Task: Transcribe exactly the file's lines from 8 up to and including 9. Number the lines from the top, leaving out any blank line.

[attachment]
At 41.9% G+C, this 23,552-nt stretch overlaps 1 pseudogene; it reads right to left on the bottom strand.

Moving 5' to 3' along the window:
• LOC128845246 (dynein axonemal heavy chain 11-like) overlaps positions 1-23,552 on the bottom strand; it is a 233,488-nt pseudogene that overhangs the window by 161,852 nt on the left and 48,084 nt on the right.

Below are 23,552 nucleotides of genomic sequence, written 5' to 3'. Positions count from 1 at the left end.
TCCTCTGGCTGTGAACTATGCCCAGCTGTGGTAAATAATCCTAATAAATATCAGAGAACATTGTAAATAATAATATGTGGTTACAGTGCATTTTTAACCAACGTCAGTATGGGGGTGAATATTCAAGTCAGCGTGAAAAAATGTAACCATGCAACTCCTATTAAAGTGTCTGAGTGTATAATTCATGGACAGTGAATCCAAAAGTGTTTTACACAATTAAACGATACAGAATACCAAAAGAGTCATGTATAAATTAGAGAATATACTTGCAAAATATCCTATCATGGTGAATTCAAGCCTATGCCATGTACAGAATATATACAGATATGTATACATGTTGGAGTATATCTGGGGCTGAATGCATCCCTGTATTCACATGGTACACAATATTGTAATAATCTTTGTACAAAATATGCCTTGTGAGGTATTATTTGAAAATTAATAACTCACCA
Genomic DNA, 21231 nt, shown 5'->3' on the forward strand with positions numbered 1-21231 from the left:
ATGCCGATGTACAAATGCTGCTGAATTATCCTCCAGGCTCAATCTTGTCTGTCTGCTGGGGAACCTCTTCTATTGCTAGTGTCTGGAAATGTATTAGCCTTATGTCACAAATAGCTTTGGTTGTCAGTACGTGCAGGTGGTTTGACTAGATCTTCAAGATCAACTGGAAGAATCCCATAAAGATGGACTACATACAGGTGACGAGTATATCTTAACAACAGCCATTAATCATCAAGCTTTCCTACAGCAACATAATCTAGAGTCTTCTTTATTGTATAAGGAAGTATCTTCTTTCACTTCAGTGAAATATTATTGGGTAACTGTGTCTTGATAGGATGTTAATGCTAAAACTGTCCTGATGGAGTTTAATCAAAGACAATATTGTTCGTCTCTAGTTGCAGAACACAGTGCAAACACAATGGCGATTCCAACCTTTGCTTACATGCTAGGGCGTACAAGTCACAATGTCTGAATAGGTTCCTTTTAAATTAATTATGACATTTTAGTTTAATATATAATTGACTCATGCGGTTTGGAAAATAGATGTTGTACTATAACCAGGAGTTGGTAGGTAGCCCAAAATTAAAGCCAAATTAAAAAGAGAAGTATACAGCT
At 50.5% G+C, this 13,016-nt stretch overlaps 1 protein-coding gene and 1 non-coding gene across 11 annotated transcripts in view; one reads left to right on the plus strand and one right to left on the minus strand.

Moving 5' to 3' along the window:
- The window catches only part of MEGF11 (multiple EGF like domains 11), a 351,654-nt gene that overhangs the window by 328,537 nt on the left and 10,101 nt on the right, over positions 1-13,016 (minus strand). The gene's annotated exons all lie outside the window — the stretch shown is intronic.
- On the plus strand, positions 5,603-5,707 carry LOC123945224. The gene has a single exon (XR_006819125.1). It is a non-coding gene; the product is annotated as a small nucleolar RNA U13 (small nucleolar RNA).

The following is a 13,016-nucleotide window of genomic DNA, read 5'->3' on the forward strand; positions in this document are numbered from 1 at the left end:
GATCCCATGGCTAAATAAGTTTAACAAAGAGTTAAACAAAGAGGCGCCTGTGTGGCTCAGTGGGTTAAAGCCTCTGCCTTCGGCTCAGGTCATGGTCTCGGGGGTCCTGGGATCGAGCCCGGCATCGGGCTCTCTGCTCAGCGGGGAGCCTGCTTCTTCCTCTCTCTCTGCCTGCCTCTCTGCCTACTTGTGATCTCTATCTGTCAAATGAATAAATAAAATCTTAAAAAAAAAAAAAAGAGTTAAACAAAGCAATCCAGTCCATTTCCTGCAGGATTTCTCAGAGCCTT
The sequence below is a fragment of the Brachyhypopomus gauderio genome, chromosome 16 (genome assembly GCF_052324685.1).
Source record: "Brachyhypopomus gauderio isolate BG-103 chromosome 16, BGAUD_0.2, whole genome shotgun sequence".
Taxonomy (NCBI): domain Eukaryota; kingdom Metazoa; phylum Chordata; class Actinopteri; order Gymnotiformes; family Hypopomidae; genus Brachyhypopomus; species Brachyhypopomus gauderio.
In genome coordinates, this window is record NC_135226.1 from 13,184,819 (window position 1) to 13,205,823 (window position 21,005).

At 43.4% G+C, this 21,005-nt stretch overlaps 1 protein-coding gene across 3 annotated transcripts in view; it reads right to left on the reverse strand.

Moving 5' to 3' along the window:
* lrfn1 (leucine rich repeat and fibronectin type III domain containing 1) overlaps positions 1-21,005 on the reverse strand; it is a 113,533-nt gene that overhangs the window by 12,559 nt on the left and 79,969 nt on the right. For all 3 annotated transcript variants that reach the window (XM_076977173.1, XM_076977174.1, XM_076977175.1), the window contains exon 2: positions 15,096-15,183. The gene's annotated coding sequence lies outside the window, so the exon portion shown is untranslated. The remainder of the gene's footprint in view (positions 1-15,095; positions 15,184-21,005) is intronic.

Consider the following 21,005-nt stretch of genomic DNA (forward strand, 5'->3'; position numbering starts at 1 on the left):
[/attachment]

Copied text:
At 50.5% G+C, this 13,016-nt stretch overlaps 1 protein-coding gene and 1 non-coding gene across 11 annotated transcripts in view; one reads left to right on the plus strand and one right to left on the minus strand.

Moving 5' to 3' along the window: